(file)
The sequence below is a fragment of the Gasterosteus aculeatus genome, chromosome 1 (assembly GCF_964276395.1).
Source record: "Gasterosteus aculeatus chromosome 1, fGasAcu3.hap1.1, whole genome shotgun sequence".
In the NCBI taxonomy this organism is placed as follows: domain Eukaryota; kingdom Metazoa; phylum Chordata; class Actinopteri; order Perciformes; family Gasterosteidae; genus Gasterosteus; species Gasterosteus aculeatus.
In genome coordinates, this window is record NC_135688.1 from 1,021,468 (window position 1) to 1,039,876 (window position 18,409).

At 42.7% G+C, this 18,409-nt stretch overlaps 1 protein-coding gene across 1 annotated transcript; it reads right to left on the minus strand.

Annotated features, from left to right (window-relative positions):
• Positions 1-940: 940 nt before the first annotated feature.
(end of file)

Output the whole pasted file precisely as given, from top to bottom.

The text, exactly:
The sequence below is a fragment of the Gasterosteus aculeatus genome, chromosome 1 (assembly GCF_964276395.1).
Source record: "Gasterosteus aculeatus chromosome 1, fGasAcu3.hap1.1, whole genome shotgun sequence".
In the NCBI taxonomy this organism is placed as follows: domain Eukaryota; kingdom Metazoa; phylum Chordata; class Actinopteri; order Perciformes; family Gasterosteidae; genus Gasterosteus; species Gasterosteus aculeatus.
In genome coordinates, this window is record NC_135688.1 from 1,021,468 (window position 1) to 1,039,876 (window position 18,409).

At 42.7% G+C, this 18,409-nt stretch overlaps 1 protein-coding gene across 1 annotated transcript; it reads right to left on the minus strand.

Annotated features, from left to right (window-relative positions):
• Positions 1-940: 940 nt before the first annotated feature.